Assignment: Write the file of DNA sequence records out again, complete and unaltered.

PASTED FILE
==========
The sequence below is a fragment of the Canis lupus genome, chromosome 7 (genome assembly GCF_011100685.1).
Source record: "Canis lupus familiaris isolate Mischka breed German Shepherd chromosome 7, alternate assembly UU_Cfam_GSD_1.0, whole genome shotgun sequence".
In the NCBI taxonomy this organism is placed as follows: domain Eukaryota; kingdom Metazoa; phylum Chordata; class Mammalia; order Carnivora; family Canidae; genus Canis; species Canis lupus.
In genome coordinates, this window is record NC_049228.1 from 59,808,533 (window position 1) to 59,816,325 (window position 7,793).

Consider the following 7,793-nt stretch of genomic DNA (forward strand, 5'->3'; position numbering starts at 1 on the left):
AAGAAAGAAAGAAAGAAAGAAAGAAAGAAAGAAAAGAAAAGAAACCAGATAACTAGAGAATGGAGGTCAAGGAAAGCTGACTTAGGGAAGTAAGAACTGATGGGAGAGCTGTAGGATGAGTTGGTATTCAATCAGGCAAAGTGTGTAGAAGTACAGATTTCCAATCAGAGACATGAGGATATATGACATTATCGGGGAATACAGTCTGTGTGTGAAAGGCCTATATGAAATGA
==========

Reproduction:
The sequence below is a fragment of the Canis lupus genome, chromosome 7 (genome assembly GCF_011100685.1).
Source record: "Canis lupus familiaris isolate Mischka breed German Shepherd chromosome 7, alternate assembly UU_Cfam_GSD_1.0, whole genome shotgun sequence".
In the NCBI taxonomy this organism is placed as follows: domain Eukaryota; kingdom Metazoa; phylum Chordata; class Mammalia; order Carnivora; family Canidae; genus Canis; species Canis lupus.
In genome coordinates, this window is record NC_049228.1 from 59,808,533 (window position 1) to 59,816,325 (window position 7,793).

Consider the following 7,793-nt stretch of genomic DNA (forward strand, 5'->3'; position numbering starts at 1 on the left):
AAGAAAGAAAGAAAGAAAGAAAGAAAGAAAGAAAAGAAAAGAAACCAGATAACTAGAGAATGGAGGTCAAGGAAAGCTGACTTAGGGAAGTAAGAACTGATGGGAGAGCTGTAGGATGAGTTGGTATTCAATCAGGCAAAGTGTGTAGAAGTACAGATTTCCAATCAGAGACATGAGGATATATGACATTATCGGGGAATACAGTCTGTGTGTGAAAGGCCTATATGAAATGA